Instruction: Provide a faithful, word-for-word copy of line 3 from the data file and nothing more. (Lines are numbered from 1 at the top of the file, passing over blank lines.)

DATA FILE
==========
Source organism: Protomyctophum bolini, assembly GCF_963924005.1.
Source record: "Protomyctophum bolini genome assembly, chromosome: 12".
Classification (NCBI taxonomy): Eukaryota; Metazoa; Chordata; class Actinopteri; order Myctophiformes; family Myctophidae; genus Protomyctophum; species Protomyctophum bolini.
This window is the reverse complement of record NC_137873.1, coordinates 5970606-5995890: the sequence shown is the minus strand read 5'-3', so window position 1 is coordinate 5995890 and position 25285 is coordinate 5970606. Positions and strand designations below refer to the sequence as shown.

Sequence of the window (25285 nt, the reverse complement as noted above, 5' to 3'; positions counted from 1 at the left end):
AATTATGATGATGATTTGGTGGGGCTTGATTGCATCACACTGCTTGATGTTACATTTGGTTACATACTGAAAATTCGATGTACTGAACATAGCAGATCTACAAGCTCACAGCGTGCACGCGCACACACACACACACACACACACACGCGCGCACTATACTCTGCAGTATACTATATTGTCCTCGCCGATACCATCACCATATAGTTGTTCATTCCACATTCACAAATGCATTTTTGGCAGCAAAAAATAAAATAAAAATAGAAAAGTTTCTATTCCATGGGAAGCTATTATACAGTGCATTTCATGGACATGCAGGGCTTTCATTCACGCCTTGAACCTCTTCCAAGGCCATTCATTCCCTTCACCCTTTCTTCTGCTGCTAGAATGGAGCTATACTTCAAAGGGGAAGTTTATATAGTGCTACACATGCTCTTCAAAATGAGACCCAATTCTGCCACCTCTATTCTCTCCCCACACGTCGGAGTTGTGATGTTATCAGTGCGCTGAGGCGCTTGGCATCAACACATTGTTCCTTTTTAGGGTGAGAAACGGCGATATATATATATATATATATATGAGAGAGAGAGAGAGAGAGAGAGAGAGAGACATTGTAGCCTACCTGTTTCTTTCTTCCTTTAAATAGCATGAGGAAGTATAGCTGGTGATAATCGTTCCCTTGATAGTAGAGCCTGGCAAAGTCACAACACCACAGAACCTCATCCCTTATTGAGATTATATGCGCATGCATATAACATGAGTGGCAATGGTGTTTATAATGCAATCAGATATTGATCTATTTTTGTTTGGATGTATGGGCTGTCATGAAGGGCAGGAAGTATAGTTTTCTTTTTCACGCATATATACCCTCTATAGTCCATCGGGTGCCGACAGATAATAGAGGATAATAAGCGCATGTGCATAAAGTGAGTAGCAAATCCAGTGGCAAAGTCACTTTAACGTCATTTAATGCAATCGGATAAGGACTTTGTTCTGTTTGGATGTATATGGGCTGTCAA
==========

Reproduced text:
Classification (NCBI taxonomy): Eukaryota; Metazoa; Chordata; class Actinopteri; order Myctophiformes; family Myctophidae; genus Protomyctophum; species Protomyctophum bolini.